EM Physicians Treat All
Issue: September/October 2019
Author: David A. Farcy, MD FAAEM FCCM
“We're not here to judge
We are here to love
There's no room for hate
We are just one human race
We must rise above
We are here to love
There's no time to waste anymore
Here to Love.”
Since my last message, I had the opportunity to represent the Academy in Hawaii for the National Medical Association Meeting and then in the latter part of August, went into full action with Hurricane Dorian’s projected path predicted to make landfall in Florida. After activation and preparation, on Friday, August 30th at 11:00pm ET, Dorian turned and during a period of almost 48 hours, devastated Abaco and caused severe damage to the Grand Bahamas, our neighbor country separated by only a 30-45 minute flight or boat ride. No federal mandate came through, but Miami and Miami Beach could not stand and watch our Bahamian brothers and sisters and do nothing. Thus, several teams were mobilized and deployed. As we all know, the initial hours are crucial to the outcome of a disaster. No words can describe what my team found once we were on the ground in Abaco: the shredded town with death lingering around us.
But this presidential message is not a piece on disaster management, nor on disaster response, but rather a piece on a much more important topic. My presidency has been about challenging our members to join, realizing the important fact that sitting around and not participating brings no positive change. My presidency has also been about inclusion based on merit, speaking out on public health issues, and the promotion of racial, ethnic, and gender equality. As leaders in medicine, we have both a duty and a responsibility to educate our patients and their families, not only about medical issues, but about social issues as well. We have a duty to mentor students, residents, and younger faculty, putting them in touch with their unconscious bias, implicit bias, and explicit but unacknowledged bias. When we see bias at play, we must stand up and point it out, not just turn our back and pretend it did not happen. We must stand up and speak up, when we see gender discrimination, racial discrimination, ethnic discrimination, and health disparity.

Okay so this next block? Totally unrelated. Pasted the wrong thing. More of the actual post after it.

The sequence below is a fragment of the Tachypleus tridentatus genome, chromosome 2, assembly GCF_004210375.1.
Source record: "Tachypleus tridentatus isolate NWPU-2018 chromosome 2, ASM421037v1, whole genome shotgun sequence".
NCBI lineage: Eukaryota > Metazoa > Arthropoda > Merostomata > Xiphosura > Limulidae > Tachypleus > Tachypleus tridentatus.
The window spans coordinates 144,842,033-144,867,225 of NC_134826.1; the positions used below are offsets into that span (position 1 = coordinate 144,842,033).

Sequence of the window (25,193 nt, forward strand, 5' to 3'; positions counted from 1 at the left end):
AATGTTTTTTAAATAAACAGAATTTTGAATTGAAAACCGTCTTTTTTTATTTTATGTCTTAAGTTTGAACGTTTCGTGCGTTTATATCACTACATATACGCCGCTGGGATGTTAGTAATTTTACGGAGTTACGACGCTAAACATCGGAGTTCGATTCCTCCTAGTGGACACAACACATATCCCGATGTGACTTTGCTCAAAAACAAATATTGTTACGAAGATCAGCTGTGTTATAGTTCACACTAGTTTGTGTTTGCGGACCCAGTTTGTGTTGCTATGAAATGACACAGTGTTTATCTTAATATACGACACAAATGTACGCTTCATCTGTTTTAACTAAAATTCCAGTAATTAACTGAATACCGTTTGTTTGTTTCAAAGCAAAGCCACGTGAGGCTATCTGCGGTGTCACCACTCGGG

If “racism” is to end in America, we must all assume responsibility for ameliorating our unconscious biases and realizing the need to talk about this topic. Racism is part of American history, and frankly it is our legacy, but we have overcome hate through the courageous actions of individuals who stand up and say “NO MORE.” As an immigrant myself, I could never understand racism, but today more than ever disparity, discrimination, and racism continue to proliferate and to deteriorate the values of this country. Our leaders do not condemn it, but instead promote racism, ethnic discrimination, and the worst forms of intolerance perpetrated without basis in any evidence whatsoever. What can we do? It is not enough to say the words “racism” or “racist” and claim we reject it! We must fight it with every fiber of our being. Hate is a powerful force and we cannot defeat it with timidity, weakness, or even with strongly worded letters like those that have been thrown around on social media posts. Social media might be a place to talk and share positive stories, but we are becoming numb to posts. We are so overwhelmed that it has become almost impossible to have a debate in which any issue is genuinely brought to light.